The book also deals with the intellectual history of Muslims. The intellectual ambience of Baghdad, as mentioned in the eighth chapter of Muslims, deserves close reading and careful reflection. The rise and fall of civilizations, and subsequently their nations, is a subject that needs meticulous attention of the Muslim intelligentsia so that the process of their own steep decline can be inverted.
The last nine chapters cover the modern Muslim world — its encounter with colonialism and the struggle for independence immediately after the Second World War. This part is particularly recommended for young students who will certainly get many insights by reading it.
Muslims does not have a specific structure. It starts with personalities, then moves on to dynasties to describe and analyse their rise and fall, before focusing on the emergence of the nation state where powerful personalities such as Kemal Atatürk, Gamal Abdel Nasser, King Faisal, Saddam Hussein and Muammar Gaddafi assumed a central role. The enormity of the influence that Atatürk and Nasser cast on their contemporaries as well as the leaders from their succeeding generations was indeed astonishing and comes out very succinctly in the book. Having said that, none of them cared to build institutions, and their rule was personalised. Kingdoms, autocracies and military rule have become the hallmarks of Muslim polities. The Muslim world is in deep crisis. And not without reason.
I recommend Muslims very strongly to students of the social sciences and history as well as to general readers. It is worth reading and worth keeping on your bookshelf.
Balakot strike: just for bragging rights?
By Manini Chatterjee
We, the people of India, must collectively thank NarendraModi, the chief campaigner of the BharatiyaJanata Party, for making it clear to us why NarendraModi, the prime minister of the country, ordered the air strikes on Balakot deep inside Pakistan in the last week of February.
The ostensible reason for the air strikes was to avenge the massacre that took place in Kashmir’s Pulwama on February 14, which left 40 uniformed personnel of the CRPF dead. The deaths were not a result of an encounter between security forces and militants that have long become routine in the Kashmir Valley. They happened when a lone Kashmiri youth, allegedly belonging to the Pakistan-based terrorist group Jaish-e-Mohammad, rammed his vehicle — laden with over 300 kilograms of explosives — into a CRPF convoy inching its way along the highway.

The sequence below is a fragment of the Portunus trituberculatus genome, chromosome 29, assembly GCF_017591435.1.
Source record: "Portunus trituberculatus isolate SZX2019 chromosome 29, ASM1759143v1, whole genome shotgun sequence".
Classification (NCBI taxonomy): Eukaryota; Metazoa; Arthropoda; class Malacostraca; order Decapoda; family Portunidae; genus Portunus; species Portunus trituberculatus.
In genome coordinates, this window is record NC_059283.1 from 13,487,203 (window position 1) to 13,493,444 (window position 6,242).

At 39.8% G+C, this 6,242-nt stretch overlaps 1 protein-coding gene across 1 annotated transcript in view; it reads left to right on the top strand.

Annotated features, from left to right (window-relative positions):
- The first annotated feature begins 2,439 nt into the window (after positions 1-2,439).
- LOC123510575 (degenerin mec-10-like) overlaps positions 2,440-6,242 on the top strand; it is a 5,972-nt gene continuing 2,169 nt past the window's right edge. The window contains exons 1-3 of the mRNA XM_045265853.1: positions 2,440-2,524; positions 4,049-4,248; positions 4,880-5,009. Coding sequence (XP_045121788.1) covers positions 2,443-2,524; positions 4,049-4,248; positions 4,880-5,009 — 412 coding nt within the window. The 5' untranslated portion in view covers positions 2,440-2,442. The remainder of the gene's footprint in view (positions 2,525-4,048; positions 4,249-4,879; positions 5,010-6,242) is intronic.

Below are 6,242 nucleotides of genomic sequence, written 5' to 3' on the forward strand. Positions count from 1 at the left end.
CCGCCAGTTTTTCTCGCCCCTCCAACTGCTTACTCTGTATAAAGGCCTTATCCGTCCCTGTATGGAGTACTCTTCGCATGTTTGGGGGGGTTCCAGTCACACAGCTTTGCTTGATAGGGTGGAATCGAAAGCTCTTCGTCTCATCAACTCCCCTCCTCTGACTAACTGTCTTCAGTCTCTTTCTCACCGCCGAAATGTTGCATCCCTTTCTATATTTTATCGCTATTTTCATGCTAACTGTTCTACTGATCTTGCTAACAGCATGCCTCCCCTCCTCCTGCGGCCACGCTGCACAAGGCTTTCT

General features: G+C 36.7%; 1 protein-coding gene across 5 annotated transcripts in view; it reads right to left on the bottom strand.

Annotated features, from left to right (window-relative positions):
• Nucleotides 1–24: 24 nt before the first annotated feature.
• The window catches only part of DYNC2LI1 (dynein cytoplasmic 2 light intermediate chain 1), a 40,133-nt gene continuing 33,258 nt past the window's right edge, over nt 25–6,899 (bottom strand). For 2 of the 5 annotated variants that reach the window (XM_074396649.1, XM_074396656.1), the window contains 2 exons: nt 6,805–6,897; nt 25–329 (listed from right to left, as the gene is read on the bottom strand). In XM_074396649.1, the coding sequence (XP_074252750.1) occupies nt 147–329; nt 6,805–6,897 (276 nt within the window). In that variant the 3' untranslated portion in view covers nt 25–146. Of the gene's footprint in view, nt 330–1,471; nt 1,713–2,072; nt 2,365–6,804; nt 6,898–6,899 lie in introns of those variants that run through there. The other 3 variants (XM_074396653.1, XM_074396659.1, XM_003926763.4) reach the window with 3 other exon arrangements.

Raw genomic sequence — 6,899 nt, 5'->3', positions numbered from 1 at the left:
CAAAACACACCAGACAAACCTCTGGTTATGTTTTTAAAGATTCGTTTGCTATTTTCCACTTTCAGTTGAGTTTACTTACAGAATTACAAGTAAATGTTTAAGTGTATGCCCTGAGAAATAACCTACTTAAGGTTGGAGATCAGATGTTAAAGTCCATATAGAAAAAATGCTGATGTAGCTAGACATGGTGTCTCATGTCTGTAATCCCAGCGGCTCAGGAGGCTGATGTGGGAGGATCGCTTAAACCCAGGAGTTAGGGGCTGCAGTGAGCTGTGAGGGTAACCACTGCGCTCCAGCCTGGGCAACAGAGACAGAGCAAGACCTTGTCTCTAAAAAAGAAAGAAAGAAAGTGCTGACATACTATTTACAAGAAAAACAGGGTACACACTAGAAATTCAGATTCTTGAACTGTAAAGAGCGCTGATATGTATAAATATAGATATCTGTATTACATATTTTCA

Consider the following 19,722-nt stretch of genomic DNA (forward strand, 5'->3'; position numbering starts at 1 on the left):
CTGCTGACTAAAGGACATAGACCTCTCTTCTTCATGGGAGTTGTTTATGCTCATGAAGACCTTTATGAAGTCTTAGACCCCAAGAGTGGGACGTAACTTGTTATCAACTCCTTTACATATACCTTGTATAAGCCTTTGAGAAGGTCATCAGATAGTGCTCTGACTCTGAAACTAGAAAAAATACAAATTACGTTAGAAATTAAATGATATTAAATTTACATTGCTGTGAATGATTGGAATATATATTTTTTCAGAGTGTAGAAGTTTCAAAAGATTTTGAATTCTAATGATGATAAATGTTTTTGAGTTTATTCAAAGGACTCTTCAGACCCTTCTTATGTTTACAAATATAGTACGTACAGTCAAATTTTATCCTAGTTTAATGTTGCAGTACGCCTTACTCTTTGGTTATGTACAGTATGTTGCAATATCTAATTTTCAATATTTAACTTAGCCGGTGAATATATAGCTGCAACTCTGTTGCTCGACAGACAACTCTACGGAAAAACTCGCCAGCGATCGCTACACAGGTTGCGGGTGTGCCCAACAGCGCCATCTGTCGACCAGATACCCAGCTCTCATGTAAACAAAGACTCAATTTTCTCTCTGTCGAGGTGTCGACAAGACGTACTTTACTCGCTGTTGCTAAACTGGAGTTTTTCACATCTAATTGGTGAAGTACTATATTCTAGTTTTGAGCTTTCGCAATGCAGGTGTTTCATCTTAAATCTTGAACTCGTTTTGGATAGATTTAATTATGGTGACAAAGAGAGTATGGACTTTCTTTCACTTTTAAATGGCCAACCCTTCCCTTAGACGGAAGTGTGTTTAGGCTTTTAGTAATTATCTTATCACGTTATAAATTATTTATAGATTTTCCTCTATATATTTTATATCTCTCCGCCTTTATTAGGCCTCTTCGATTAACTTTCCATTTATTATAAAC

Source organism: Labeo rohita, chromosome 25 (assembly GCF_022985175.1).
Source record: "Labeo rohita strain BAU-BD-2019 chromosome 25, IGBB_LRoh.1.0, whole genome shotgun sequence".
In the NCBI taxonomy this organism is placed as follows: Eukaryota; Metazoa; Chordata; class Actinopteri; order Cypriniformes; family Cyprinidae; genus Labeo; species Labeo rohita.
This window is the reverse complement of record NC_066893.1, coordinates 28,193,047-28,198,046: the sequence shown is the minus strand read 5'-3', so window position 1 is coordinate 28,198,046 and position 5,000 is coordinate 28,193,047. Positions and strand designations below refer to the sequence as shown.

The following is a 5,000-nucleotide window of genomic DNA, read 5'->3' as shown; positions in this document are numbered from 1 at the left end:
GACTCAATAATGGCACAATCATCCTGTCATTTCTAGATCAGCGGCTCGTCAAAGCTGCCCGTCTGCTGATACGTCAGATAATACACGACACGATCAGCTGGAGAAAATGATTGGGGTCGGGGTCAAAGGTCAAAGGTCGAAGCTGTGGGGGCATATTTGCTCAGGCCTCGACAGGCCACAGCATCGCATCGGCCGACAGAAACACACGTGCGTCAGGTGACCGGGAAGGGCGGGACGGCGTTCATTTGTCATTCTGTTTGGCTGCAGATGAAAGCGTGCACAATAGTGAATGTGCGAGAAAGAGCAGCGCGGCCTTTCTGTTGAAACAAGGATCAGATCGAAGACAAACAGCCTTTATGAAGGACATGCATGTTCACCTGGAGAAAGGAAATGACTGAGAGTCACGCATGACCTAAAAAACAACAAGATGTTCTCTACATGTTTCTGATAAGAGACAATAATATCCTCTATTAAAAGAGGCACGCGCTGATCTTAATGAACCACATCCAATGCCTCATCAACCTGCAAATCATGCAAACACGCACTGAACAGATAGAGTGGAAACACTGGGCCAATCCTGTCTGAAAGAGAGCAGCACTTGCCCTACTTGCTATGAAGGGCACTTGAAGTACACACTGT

Less than two weeks later, we woke up to the news that Indian Air Force jets had struck the biggest training camp of the JeM in Balakot. The government officially claimed that “a very large number of JeM terrorists, trainers, senior commanders and groups of jihadis who were being trained for fidayeen action were eliminated.” The unofficial claims, conveyed to the media by “sources”, went further: 325 terrorists and 25 commanders had been killed in the strike. Pakistan had been taught a lesson it would not forget. The “New India” under the muscular leadership of NarendraModi would enter the country and take out the terrorists at will if they dared attack India again.
The rhetoric was so powerful and the hyper-nationalist cheering in the media so shrill that no one dared ask for evidence. But when one or two intrepid skeptics did wonder what exactly was achieved at Balakot, the ruling party and its army of supporters became menacing. Anyone who dared asked for proof was talking the language of Pakistan; was questioning the valour of the armed forces; was guilty of sedition and treason.
With the election campaign now under way, the Balakot strikes are becoming a central theme of the ruling party. Even though the Opposition has steered clear of national security issues and focused on jobs, farm distress and broken promises, the BJP is repeatedly bringing Balakot to the fore — and muddying the narrative even more.
Take, for instance, a recent interview given by the prime minister to an English TV channel. Asked whether he would eventually give proof that hundreds of terrorists had been killed in the strike, Modi retorted: “As far as proof is concerned, Pakistan itself has given proof. Why should they wake up at 5 a.m. and tweet? We were quiet. It is not as if the Indian government claimed the attacks first.”
That was a clever answer — but it was too clever by half. It is true that it was Pakistan’s director-general of the Inter-Services Public Relations, Major General Asif Ghafoor, who first tweeted that the Indian Air Force had “violated Line of Control”. But Pakistan also claimed that the Indian jets “released payloads in haste” and there were “no casualties or damage”.
By citing Pakistan’s tweet as proof of the success of the air strike, Modi has — embarrassingly for the country — brought attention to Pakistan’s version as a whole.
More embarrassing has been Pakistan’s subsequent response. If India wanted to teach Pakistan a lesson and left the country with a bloody nose, Islamabad’s response has been very curious indeed.